The Michigan Wolverines are 2-0 following a dominant 35-7 victory over UNLV. For the second consecutive game, the nation’s No. 2 team was never challenged or even mildly inconvenienced by their opponent. Michigan understands its first three opponents are less than formidable and have implemented a preservation-centric game plan.
Have you seen the 2008 comedy Forgetting Sarah Marshall? In this timeless classic, Peter (Jason Segel) vacations to Hawaii to get his mind off a recent breakup. However, he runs into his ex and her new boyfriend at the resort and comedic hijinks ensue.
In one sequence, Peter is trying to stay busy and takes a surfing lesson from the resort’s instructor, Kunu (Paul Rudd). Kunu offers hilariously cryptic advice when teaching Peter the fundamentals of surfing epitomized with, “The less you do, the more you do.”
This is Michigan’s approach to the non-conference schedule.
The Wolverines want to do as little as possible to win comfortably and protect their players for the long conference stretch. Against UNLV, there was again overwhelming evidence to support this notion.
Firstly, three players in the secondary were held out with minor injuries that would have been played through if this were the middle of the season. All-American hopefuls Rod Moore and Will Johnson are yet to play this season and Makari Paige — who played briefly in Week 1 — joined Moore and Johnson on the unencumbered road to recovery and sat out against UNLV.
This isn’t the first time head coach Jim Harbaugh has sat key players to start a season either. In 2016, All-American corner Jourdan Lewis was held out during the three non-conference games and made his season debut against Penn State in Week 4. But even for the participating players on Saturday, the workload was intentionally limited.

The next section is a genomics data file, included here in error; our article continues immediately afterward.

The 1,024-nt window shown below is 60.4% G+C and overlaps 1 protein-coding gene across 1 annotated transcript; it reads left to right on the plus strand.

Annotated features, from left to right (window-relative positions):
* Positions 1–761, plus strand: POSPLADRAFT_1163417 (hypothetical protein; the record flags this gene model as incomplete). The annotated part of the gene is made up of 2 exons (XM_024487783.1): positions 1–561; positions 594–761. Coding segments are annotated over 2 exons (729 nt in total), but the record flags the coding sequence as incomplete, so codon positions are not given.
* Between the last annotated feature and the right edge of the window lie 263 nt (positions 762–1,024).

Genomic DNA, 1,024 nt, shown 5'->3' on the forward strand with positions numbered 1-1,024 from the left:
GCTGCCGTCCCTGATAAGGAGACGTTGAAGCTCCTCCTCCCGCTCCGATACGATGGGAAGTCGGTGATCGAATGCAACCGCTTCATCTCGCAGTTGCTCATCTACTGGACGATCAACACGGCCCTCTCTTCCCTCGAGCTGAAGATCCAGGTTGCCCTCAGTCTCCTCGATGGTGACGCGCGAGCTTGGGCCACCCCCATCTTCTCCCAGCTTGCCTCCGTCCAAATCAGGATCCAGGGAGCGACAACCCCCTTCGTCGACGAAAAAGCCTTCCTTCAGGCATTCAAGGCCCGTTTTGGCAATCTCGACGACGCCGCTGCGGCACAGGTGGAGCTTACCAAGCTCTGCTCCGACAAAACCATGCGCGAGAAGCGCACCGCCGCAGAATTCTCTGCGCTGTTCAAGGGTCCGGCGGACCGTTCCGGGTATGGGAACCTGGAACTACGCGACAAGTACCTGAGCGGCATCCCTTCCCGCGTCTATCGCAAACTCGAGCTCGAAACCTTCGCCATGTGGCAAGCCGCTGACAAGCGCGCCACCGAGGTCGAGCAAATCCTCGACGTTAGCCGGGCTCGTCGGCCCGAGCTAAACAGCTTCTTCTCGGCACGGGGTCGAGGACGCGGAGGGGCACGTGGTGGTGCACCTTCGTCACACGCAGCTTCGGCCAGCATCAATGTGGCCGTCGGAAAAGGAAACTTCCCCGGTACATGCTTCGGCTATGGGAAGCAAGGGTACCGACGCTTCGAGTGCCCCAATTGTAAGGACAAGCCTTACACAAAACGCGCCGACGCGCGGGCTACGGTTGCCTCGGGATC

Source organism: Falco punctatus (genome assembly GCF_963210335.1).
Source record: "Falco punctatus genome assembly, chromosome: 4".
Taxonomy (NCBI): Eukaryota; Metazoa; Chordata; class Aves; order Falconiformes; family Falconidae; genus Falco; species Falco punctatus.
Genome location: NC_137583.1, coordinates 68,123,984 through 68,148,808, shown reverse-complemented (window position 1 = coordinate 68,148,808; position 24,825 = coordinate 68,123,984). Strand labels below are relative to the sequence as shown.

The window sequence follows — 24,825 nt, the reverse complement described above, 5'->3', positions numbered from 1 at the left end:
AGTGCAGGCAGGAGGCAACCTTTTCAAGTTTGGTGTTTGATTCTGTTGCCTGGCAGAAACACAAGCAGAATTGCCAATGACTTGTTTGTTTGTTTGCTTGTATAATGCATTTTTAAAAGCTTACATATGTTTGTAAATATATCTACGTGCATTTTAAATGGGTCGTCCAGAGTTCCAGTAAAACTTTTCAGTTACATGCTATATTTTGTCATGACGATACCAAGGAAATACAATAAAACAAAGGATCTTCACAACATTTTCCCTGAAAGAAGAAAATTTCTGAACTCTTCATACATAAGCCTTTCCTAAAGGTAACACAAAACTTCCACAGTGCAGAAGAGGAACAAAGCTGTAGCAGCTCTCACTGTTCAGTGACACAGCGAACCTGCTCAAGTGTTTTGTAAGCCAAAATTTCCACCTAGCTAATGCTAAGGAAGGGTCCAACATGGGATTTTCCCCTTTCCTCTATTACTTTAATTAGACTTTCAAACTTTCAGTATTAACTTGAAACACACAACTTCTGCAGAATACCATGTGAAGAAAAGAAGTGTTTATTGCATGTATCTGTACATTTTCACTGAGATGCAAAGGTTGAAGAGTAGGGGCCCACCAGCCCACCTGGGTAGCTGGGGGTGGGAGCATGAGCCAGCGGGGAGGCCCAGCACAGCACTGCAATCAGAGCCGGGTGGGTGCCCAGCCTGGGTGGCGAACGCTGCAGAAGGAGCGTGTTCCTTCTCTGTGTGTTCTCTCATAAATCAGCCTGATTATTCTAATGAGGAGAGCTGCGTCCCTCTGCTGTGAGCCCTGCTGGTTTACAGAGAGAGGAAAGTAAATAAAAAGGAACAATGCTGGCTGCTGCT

Players were frequently rotated across the entire defense and most starters — especially on offense — didn’t play a single snap in the fourth quarter. Running backs Blake Corum and Donovan Edwards combined for only 21 carries, the fewest amount in the last two seasons when both players started and finished a game. The previous low was 22 set last week against East Carolina.
Quarterback J.J. McCarthy attempted his first two (and only) rushes of the season and he is still yet to take a sack in the first two games. The coaching staff understands no player is more valuable to Team 144 than McCarthy, and they are purposely keeping him in risk-averse situations.
From a play-calling standpoint, Michigan is operating with a limited playbook during these early games to avoid unnecessarily putting explosive plays or play-calling counters/wrinkles on tape for opponents to scout.
For example, no deep shots have been called in the first two games. Michigan feels supremely confident in its passing attack, as evidenced by the fluidity and other-worldly efficiency displayed against East Carolina and UNLV, but still doesn’t want to expose its true potency until they need to.
From a rushing perspective, the Wolverines are fine-tuning and expanding on a few concepts rarely seen last season. Against East Carolina, Michigan ran more power-based runs from under center, and against UNLV, outside zone was a focus.
The Wolverines know they can run counter, pin-and-pull, inside zone, split zone, and, the team’s favorite, play duo to perfection. But by expanding the playbook and refining these additions in the glorified preseason, Michigan can unleash a diverse and polished rushing attack when Big Ten conference play begins in Week 4.
Lastly, Michigan is shrinking these games. With the institution of a running first-down clock this season, the Wolverines are taking advantage by milking the game. The Wolverines have been a ball-control type of offense the last three years and they are taking it to a new level this season by running the antithesis of the hurry-up offense.
Currently, Michigan averages the seventh-fewest plays (61.5) per game among Power Five teams and probably wants to run less. The prevailing thought behind this is that with fewer plays there will be fewer opportunities for injury.
On Saturday, we learned Michigan has fully embraced that style points do not matter and covering the spread does not matter; only winning does. Expect more of the same against Bowling Green. At this point in the season, teams can’t win a championship, but they can lose it.
Until Michigan gets into the conference portion of its schedule, this team will continue to do less because the less they do now, the more they’ll do later.